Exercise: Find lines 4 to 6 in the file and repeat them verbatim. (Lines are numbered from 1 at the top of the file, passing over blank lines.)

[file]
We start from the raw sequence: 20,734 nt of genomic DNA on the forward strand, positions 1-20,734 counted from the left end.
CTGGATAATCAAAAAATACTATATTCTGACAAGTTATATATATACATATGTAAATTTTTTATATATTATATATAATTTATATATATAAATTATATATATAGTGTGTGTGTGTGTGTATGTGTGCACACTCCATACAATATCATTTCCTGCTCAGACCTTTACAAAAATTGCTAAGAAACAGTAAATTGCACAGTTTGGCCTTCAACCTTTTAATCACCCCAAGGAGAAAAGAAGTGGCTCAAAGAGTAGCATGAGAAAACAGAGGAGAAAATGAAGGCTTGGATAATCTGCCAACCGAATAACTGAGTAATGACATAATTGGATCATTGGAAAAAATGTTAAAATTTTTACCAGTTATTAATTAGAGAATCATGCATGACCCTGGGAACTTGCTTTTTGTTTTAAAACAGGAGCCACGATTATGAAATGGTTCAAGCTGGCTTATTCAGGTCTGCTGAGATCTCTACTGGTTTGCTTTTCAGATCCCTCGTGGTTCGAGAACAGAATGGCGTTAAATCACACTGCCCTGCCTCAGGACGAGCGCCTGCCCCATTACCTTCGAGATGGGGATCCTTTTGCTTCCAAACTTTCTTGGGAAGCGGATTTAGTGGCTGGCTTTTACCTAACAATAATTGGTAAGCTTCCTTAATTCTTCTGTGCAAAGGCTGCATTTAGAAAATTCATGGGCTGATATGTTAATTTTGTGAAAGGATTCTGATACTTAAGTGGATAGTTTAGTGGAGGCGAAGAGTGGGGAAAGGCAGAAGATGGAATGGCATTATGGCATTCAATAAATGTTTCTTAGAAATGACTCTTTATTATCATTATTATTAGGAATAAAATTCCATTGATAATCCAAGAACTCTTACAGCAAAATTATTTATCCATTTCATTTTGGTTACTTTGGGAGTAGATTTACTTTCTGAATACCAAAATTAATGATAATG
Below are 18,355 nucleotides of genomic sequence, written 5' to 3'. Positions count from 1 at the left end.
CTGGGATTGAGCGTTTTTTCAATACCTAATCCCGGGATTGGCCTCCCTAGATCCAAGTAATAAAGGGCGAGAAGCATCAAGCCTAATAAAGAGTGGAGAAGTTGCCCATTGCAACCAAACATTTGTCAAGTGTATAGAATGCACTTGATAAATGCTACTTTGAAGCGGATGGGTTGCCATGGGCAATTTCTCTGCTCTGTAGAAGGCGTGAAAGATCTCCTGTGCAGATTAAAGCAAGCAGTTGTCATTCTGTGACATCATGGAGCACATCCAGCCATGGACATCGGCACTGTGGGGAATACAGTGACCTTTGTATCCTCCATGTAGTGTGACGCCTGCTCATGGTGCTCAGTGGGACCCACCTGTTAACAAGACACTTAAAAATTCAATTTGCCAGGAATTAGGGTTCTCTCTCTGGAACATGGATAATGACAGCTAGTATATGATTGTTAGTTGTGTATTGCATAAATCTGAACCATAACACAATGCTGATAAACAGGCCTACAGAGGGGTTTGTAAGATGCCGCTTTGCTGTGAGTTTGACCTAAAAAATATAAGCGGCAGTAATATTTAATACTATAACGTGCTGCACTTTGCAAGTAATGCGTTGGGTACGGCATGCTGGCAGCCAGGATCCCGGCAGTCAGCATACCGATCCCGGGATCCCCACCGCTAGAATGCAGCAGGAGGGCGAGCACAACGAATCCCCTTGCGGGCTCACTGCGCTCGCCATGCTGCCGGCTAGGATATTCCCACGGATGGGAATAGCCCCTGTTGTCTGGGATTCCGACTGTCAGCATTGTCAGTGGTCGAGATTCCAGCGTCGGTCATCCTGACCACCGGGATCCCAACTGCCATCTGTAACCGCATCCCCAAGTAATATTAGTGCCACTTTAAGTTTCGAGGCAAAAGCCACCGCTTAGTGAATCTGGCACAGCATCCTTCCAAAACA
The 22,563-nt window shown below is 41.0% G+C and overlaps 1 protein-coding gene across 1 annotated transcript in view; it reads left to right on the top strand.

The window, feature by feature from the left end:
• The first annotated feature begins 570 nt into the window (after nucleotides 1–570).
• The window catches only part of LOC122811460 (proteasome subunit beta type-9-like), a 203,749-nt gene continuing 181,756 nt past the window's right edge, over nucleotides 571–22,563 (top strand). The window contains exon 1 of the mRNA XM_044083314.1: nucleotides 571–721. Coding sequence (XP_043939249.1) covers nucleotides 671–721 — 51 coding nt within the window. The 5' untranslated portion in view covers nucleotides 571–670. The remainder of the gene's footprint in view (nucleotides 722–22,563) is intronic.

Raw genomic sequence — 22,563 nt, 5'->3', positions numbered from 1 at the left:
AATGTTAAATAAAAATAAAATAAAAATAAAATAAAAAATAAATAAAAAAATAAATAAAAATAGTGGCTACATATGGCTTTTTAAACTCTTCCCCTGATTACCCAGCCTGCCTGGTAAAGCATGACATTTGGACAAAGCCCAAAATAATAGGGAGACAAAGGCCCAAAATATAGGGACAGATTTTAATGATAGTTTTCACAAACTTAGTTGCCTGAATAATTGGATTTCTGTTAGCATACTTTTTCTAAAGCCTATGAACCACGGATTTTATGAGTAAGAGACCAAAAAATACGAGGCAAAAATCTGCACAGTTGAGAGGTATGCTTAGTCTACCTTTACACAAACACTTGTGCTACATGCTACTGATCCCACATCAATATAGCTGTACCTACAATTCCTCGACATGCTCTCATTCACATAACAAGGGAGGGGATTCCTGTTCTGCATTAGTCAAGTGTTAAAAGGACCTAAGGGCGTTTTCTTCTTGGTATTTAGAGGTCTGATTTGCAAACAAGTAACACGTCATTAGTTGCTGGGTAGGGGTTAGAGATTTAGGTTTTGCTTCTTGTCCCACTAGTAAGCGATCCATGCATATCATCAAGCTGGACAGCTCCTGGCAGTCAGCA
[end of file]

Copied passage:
CTGGGATTGAGCGTTTTTTCAATACCTAATCCCGGGATTGGCCTCCCTAGATCCAAGTAATAAAGGGCGAGAAGCATCAAGCCTAATAAAGAGTGGAGAAGTTGCCCATTGCAACCAAACATTTGTCAAGTGTATAGAATGCACTTGATAAATGCTACTTTGAAGCGGATGGGTTGCCATGGGCAATTTCTCTGCTCTGTAGAAGGCGTGAAAGATCTCCTGTGCAGATTAAAGCAAGCAGTTGTCATTCTGTGACATCATGGAGCACATCCAGCCATGGACATCGGCACTGTGGGGAATACAGTGACCTTTGTATCCTCCATGTAGTGTGACGCCTGCTCATGGTGCTCAGTGGGACCCACCTGTTAACAAGACACTTAAAAATTCAATTTGCCAGGAATTAGGGTTCTCTCTCTGGAACATGGATAATGACAGCTAGTATATGATTGTTAGTTGTGTATTGCATAAATCTGAACCATAACACAATGCTGATAAACAGGCCTACAGAGGGGTTTGTAAGATGCCGCTTTGCTGTGAGTTTGACCTAAAAAATATAAGCGGCAGTAATATTTAATACTATAACGTGCTGCACTTTGCAAGTAATGCGTTGGGTACGGCATGCTGGCAGCCAGGATCCCGGCAGTCAGCATACCGATCCCGGGATCCCCACCGCTAGAATGCAGCAGGAGGGCGAGCACAACGAATCCCCTTGCGGGCTCACTGCGCTCGCCATGCTGCCGGCTAGGATATTCCCACGGATGGGAATAGCCCCTGTTGTCTGGGATTCCGACTGTCAGCATTGTCAGTGGTCGAGATTCCAGCGTCGGTCATCCTGACCACCGGGATCCCAACTGCCATCTGTAACCGCATCCCCAAGTAATATTAGTGCCACTTTAAGTTTCGAGGCAAAAGCCACCGCTTAGTGAATCTGGCACAGCATCCTTCCAAAACA
The 22,563-nt window shown below is 41.0% G+C and overlaps 1 protein-coding gene across 1 annotated transcript in view; it reads left to right on the top strand.

The window, feature by feature from the left end: